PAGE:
Opinion analysis: Scaling back federal preemption in energy markets
on Apr 22, 2015 at 12:25 pm
Good fences make good neighbors – but the boundaries between federal and state regulation of energy markets have begun to blur.
In ONEOK v. Learjet, decided yesterday with little fanfare, the Court held that field preemption under the Natural Gas Act (NGA) does not extend to state antitrust suits aimed at pipelines’ price manipulation.
This case presented a thorny question under energy law statutes and longstanding precedents because the alleged market manipulation affected both wholesale sales, the traditional purview of federal regulators, and retail sales, which the NGA reserves for state regulation. Although the opinion was not unanimous, the case signals a willingness by most of the Justices to tolerate some degree of concurrent federal/state jurisdiction under federal statutes concerning the regulation of energy markets.
The core issue before the Court in the case was whether, in adopting the NGA, Congress intended to “occupy the field” of antitrust remedies concerning pipelines’ pricing behavior in natural gas markets. In reversing a district court opinion dismissing state antitrust claims against the pipelines, the Ninth Circuit construed the preemptive effect of the NGA narrowly.
With the support of the U.S. Solicitor General, the pipelines sought certiorari, arguing that the NGA preempts state antitrust law challenges by retail customers to practices that also affect wholesale gas rates regulated by the Federal Energy Regulatory Commission (FERC). The Court granted certiorari and heard oral arguments on this case in January.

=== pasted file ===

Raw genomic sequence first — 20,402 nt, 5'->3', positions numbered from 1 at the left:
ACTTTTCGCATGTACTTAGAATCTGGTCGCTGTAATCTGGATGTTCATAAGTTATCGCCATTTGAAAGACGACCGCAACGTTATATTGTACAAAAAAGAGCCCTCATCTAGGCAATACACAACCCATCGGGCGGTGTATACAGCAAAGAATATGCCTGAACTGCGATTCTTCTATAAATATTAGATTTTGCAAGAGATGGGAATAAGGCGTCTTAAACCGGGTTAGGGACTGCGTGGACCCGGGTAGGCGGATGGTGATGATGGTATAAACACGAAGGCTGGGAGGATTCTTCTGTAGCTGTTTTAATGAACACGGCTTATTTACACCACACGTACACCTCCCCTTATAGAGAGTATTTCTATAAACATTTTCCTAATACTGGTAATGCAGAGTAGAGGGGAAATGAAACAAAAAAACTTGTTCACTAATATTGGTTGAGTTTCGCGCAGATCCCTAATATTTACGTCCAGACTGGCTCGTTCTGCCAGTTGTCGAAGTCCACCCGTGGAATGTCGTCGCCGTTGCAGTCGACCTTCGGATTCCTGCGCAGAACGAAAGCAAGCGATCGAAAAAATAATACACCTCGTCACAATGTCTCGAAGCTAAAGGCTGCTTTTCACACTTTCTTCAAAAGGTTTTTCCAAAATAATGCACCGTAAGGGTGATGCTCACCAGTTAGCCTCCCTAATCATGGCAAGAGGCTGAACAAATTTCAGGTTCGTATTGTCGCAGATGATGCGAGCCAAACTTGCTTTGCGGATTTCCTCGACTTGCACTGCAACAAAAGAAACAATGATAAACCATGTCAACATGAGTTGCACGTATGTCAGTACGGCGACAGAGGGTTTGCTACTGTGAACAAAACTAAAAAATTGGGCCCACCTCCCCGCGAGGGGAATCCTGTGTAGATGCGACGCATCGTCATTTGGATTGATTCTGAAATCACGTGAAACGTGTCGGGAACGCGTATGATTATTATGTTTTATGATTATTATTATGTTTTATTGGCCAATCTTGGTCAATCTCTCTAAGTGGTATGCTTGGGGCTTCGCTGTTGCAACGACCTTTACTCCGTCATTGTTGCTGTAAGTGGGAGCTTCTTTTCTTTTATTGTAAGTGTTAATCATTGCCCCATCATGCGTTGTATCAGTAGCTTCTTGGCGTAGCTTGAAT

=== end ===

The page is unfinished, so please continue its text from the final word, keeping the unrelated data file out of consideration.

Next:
According to the majority opinion, written by Justice Stephen Breyer and joined by five other Justices, the NGA “was drawn with meticulous regard for the continued exercise of state power, not to handicap it or dilute it in any way.” Under Section 1(b) of the NGA, wholesale transactions fall squarely – and even exclusively — within the jurisdiction of federal regulators. For nearly seventy years, the Court has acknowledged the sharp clarity of this federal-state division of authority over wholesale and retail sales, sometimes even calling it a jurisdictional “bright line.”
Despite the “forceful” argument of the pipelines that this exclusive jurisdiction should control, the majority emphasized a need to tread cautiously when assessing the preemptive effect of those transactions that are not purely wholesale. Section 5(a) of the NGA authorizes FERC to also address “practices” affecting wholesale rates. As noted above, retail sales remain in the purview of the states under the NGA. The difficult question this case presented was what to do when a practice affects both types of sales. When, as in the particular antitrust claims at issue in this case, state regulation is aimed at practices “affecting” retail rates, the majority reasoned, this is “firmly on the States’ side of that dividing line.”